The Time-keeping System

Initially I went with the idea of simultaneous turn-based (“we go”, as opposed to “I go, then you go”), where units of both players move at the same time. Both players plan their moves, then comes a resolution phase where planned actions of both your units and enemy units are performed at the same time.

As time went by, I moved on to planning other things in the game, like the fact that the game I’m using this system for is combat between squads: 12 units at most on each side. I realized things will become too chaotic with this set up.

Why do I want 12 units in the first place? Its part of the story. The game takes place during a war.

Simultaneous turn-based may work fine for combat between groups composed of 1-3 people, but at 12 which I wanted, it may become more stress than excitement for the player at that point.

Simultaneous turn-based also has a problem if done wrong: say for example you want your troops to move near the enemy. You’re basing your decision based on where the enemy is now, but remember the opponent may choose to move his troops. By the time your troops get there, his troops may be somewhere else.

You may find yourself in a situation where you are chasing after the enemy who keeps on moving away from you, because output is delayed from player input (i.e. planning phase and resolution phase). Your opponent may even feel the same frustration!

I had several ideas to address this. You could have a follow command in addition to the usual move command. You could shorten the duration of the resolution phase (though duration of attack animations have to be addressed). You could shrink the map where the fight takes place.

And yet with all the things I could think of, I still couldn’t address the 12-man issue. With 12 versus 12, localized fights could occur. What I mean is, at worst, it could simply end up having 12 duels happening at the same time (1 unit of each side fighting each other).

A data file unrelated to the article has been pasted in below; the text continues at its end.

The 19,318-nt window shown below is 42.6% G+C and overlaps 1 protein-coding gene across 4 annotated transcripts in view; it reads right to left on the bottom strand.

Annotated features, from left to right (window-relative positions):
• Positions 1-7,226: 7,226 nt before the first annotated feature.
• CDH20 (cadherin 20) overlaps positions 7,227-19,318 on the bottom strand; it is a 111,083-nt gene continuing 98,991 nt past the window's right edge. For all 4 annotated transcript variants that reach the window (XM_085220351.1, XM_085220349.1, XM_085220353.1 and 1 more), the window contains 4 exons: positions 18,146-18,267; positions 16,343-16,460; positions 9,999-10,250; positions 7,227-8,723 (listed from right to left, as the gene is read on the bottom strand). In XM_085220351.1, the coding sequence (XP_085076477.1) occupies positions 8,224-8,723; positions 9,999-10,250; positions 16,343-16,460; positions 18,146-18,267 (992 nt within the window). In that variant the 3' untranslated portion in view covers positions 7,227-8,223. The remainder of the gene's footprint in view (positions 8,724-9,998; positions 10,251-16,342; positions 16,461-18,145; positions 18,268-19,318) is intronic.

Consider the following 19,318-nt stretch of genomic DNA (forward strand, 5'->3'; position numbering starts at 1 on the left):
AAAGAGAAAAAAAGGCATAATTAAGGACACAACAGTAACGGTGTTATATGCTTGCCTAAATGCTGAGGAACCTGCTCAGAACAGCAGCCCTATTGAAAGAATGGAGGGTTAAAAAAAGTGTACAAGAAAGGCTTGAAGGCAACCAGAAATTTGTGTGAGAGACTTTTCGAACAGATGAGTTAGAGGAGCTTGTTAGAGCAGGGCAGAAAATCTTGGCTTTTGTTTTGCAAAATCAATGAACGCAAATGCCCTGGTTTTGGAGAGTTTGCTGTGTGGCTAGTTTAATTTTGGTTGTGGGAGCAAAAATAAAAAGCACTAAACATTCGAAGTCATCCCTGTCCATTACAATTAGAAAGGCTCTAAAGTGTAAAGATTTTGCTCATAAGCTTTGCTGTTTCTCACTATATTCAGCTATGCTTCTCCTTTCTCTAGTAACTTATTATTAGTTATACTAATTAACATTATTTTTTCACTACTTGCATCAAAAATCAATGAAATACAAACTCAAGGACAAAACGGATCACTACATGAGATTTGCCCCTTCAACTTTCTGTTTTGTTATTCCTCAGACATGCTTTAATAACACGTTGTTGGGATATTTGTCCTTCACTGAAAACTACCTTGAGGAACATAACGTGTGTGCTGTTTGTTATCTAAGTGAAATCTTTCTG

And in that situation, I believe it will be hard to keep track of things going on in the resolution phase. Imagine you have to dart your eyes between 12 fights occurring at the same time! Even worse, duelling participants may switch “partners” in the midst of battle, as the need arises. That may cause further difficulty in keeping track of things.

Of course that situation wouldn’t happen all the time, but even, say, having the fight separate into two fights, I believe, can get hard to keep track of.

But as you could note, this is all conjecture from me. Could there be a sweet spot somewhere? Who knows.

Frozen Synapse does a wonderful job in this area. All the problems I mentioned actually make for some pretty exciting fights in Frozen Synapse. Part of the fun there is anticipating your enemy’s actions.

However I found out early on that units in that game attack automatically as long as an enemy is in their range (a pie shape, as in their field of vision). The developers could afford to implement things that way since all units are ranged attackers.

In my game however, there are melee units. You could think of Frozen Synapse as a tactical tower vs tower game. If towers could move.

Dueling Blades, an upcoming Facebook game by developers in the Unity game engine community, is also simultaneous turn-based. And might I say its rather genius to utilize simultaneous turn-based for a Facebook game cause its a perfect fit. Simultaneous turn-based still counts as an asynchronous (i.e. non real-time) game, and those types of games work well in the Facebook environment.

Their set up, as you could guess, is to make it duels only. One unit versus one other unit, no more than that (so far). So much of my problems don’t apply to them.

Right now, I’m content with resorting back to a traditional turn-based system. I’ve had tons of fun playing Fallout 2, so I know a turn-based system can still be fun if done right.

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